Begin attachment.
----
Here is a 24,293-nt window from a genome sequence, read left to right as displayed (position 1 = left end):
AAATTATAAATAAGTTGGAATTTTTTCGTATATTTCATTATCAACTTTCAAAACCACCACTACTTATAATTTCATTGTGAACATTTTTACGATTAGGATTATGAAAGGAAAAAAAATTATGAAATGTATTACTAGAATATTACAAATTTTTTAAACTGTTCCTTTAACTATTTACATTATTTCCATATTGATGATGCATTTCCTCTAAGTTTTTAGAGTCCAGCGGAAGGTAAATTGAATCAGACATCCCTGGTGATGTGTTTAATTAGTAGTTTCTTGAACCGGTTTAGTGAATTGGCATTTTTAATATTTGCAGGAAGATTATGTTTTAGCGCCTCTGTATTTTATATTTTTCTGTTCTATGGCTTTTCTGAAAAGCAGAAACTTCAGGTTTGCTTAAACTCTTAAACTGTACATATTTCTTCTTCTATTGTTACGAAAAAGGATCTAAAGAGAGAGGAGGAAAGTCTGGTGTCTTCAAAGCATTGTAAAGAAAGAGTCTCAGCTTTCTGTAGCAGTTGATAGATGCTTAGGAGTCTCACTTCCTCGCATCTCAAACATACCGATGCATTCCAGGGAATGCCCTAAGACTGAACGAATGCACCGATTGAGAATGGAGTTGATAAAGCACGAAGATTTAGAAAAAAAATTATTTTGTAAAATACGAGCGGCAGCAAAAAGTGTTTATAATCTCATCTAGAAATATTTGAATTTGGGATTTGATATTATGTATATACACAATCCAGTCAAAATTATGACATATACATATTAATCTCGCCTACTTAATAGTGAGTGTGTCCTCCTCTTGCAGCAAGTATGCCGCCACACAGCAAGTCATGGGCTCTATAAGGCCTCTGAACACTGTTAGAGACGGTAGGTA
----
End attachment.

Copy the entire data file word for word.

Here is a 24,293-nt window from a genome sequence, read left to right as displayed (position 1 = left end):
AAATTATAAATAAGTTGGAATTTTTTCGTATATTTCATTATCAACTTTCAAAACCACCACTACTTATAATTTCATTGTGAACATTTTTACGATTAGGATTATGAAAGGAAAAAAAATTATGAAATGTATTACTAGAATATTACAAATTTTTTAAACTGTTCCTTTAACTATTTACATTATTTCCATATTGATGATGCATTTCCTCTAAGTTTTTAGAGTCCAGCGGAAGGTAAATTGAATCAGACATCCCTGGTGATGTGTTTAATTAGTAGTTTCTTGAACCGGTTTAGTGAATTGGCATTTTTAATATTTGCAGGAAGATTATGTTTTAGCGCCTCTGTATTTTATATTTTTCTGTTCTATGGCTTTTCTGAAAAGCAGAAACTTCAGGTTTGCTTAAACTCTTAAACTGTACATATTTCTTCTTCTATTGTTACGAAAAAGGATCTAAAGAGAGAGGAGGAAAGTCTGGTGTCTTCAAAGCATTGTAAAGAAAGAGTCTCAGCTTTCTGTAGCAGTTGATAGATGCTTAGGAGTCTCACTTCCTCGCATCTCAAACATACCGATGCATTCCAGGGAATGCCCTAAGACTGAACGAATGCACCGATTGAGAATGGAGTTGATAAAGCACGAAGATTTAGAAAAAAAATTATTTTGTAAAATACGAGCGGCAGCAAAAAGTGTTTATAATCTCATCTAGAAATATTTGAATTTGGGATTTGATATTATGTATATACACAATCCAGTCAAAATTATGACATATACATATTAATCTCGCCTACTTAATAGTGAGTGTGTCCTCCTCTTGCAGCAAGTATGCCGCCACACAGCAAGTCATGGGCTCTATAAGGCCTCTGAACACTGTTAGAGACGGTAGGTA